Review: You'll be unsurprised to learn that the latest reissue on Floating Points' Melodies imprint is of a record that is fiendishly hard to find. Collectors have long regarded "Everything That Shines Ain't Gold", a sumptuous funk-soul workout full of bold Hammond organ lines and jazzy guitar licks, as something of a "Holy Grail", so it's fantastic see the track getting a worthy reissue. For this edition, you'll find the full version (originally cut into two parts to fit on a 7") on side A, with a fresh Floating Points re-edit on the flip. His revision is naturally tastefully done, rolling with the sweetest instrumental passages before breaking into Moore's superb vocal.
Review: Sam Shepherd's Melodies International imprint has barely put a foot wrong to date, serving up a string of must-have reissues. Predictably, the label's latest offering - a facsimile reissue of a thoroughly obscure but in-demand disco 7" from 1979 - is another belter. A-side "Back Into Your Heart" is particularly potent, offering a rich, cheery and pleasingly fuzzy dance through horn-heavy disco-funk pastures, with a loved-up lead vocal joined by cascading strings, intergalactic synth solos and energy-packed drums. Turn to the flip for "Dance, Dance, Dance", an urgent chunk of funk-fuelled disco-rock that's almost as essential as the majestic A-side.
Review: Legendary singer songwriter Barbara Mason is represented in the finest fettle on this 1974 reissue. "World In Crisis" first appeared on her Transition album. Complete with warm harmonies and soft cinematic orchestration, her honey-toned sermons cut through the mix with a cool sense of dreaminess. "Give Me Your Love", meanwhile, is a fantastic cover of the Curtis Mayfield classic where here surging emphasis coats the groove with silky come-to-bed whispers. Stunning.
Review: A lot of us have to thank Expansions for switching us on to Matlock in the first place, thanks to them unearthing him for their Soulchasers collection way back in the early 90s. Here they return to two of Glenn's finest, silkiest soul diamonds. Written for the romantics, produced for the dancefloor right at the very end of the classic 70s sound, "You Got The Best Of Me" has an upbeat Barry White feel to its delivery and sentiment while "I Can't Forget About You" has a lighter touch and flightier flow. The former previous super-rare on 45, the latter never press to 45 before... Both supreme and timeless.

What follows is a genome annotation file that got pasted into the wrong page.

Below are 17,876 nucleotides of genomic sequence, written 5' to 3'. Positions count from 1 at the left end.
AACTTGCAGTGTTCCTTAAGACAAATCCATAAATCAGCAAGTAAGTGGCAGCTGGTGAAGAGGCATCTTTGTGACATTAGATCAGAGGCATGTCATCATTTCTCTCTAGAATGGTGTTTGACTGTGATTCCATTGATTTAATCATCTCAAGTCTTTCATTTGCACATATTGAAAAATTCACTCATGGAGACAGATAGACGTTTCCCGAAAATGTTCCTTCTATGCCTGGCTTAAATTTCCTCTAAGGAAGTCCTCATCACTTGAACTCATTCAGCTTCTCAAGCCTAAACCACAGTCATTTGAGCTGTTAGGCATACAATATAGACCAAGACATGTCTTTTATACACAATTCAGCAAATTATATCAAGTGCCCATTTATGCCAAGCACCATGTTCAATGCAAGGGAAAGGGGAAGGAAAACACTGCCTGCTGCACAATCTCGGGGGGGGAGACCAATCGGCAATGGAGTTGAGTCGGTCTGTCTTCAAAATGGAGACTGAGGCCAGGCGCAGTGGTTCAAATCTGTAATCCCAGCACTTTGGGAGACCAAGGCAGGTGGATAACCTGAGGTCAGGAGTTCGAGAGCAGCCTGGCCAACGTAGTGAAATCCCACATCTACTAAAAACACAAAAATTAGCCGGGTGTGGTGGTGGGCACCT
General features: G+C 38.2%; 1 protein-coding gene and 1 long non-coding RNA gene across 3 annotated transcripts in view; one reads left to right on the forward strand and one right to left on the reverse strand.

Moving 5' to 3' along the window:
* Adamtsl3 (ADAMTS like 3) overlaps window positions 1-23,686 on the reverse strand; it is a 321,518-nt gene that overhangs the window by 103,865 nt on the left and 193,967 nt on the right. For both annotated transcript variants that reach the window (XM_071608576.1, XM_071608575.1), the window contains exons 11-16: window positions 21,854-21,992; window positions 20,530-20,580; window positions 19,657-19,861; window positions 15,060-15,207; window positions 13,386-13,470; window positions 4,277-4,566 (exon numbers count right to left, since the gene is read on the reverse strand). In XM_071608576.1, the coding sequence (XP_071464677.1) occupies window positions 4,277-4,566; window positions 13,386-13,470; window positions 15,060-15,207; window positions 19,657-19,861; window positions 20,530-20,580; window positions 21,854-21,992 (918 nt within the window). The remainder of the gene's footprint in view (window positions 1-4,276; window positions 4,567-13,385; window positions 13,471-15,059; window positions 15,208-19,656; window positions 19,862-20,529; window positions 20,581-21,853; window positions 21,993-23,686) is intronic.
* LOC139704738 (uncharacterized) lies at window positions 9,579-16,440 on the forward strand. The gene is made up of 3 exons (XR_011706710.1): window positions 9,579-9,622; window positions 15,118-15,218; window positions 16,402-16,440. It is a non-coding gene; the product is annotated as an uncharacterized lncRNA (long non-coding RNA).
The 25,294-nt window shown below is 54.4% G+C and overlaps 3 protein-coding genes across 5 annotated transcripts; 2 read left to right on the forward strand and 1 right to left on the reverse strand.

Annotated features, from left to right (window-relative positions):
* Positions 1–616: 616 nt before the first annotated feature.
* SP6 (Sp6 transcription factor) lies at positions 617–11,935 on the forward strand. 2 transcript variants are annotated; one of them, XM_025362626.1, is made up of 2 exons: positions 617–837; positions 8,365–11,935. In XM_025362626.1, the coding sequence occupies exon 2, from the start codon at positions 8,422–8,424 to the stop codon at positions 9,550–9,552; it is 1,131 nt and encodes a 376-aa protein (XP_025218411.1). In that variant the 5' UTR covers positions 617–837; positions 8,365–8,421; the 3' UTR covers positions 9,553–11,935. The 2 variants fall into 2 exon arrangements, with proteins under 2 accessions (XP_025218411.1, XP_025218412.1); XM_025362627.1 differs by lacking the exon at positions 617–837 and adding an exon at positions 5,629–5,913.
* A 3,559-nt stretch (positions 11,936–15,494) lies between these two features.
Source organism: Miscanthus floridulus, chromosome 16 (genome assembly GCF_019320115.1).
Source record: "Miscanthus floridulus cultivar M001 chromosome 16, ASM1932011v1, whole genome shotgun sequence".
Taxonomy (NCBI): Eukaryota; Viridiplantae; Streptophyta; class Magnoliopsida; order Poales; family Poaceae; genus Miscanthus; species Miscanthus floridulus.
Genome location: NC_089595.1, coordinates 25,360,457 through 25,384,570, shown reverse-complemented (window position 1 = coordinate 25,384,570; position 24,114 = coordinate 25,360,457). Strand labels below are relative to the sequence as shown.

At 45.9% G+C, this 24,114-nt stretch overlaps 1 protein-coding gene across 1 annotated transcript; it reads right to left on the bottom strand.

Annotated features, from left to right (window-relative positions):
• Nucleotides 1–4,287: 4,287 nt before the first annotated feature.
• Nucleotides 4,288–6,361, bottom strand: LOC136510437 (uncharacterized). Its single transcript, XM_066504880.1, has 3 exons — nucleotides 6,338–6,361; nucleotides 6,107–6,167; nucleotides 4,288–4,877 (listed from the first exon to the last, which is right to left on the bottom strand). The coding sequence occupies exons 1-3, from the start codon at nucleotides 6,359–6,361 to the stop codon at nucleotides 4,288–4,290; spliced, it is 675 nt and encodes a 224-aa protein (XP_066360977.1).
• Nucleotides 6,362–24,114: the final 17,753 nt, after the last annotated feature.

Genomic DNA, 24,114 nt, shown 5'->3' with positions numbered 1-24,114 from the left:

Review: A welcome return to action for Stank Soul scalpel fiends Mako and Mr Bristow, whose last collaborative re-edit release dropped back in 2017. This time round they offer up a slimmed down seven-inch selection boasting two hot-to-trot revisions. On the A-side you'll find "Stax Dawg", a loving tribute to the legendary US label that sees the pair wrap 1960s horns, vocals and instrumentation around their own rubbery, floor-friendly groove. "Love Book", meanwhile, is arguably even better: a low-down revision of a horn-heavy funk-rock affair rich in addictive guitar riffs, bustling drums, heavy horns and gravelly blues style vocals. They round things off via flipside "Funky Jive", a tooled-up version of rhythm and blues standard "Willie and the Hand Jive" that should have everyone singing along in the club.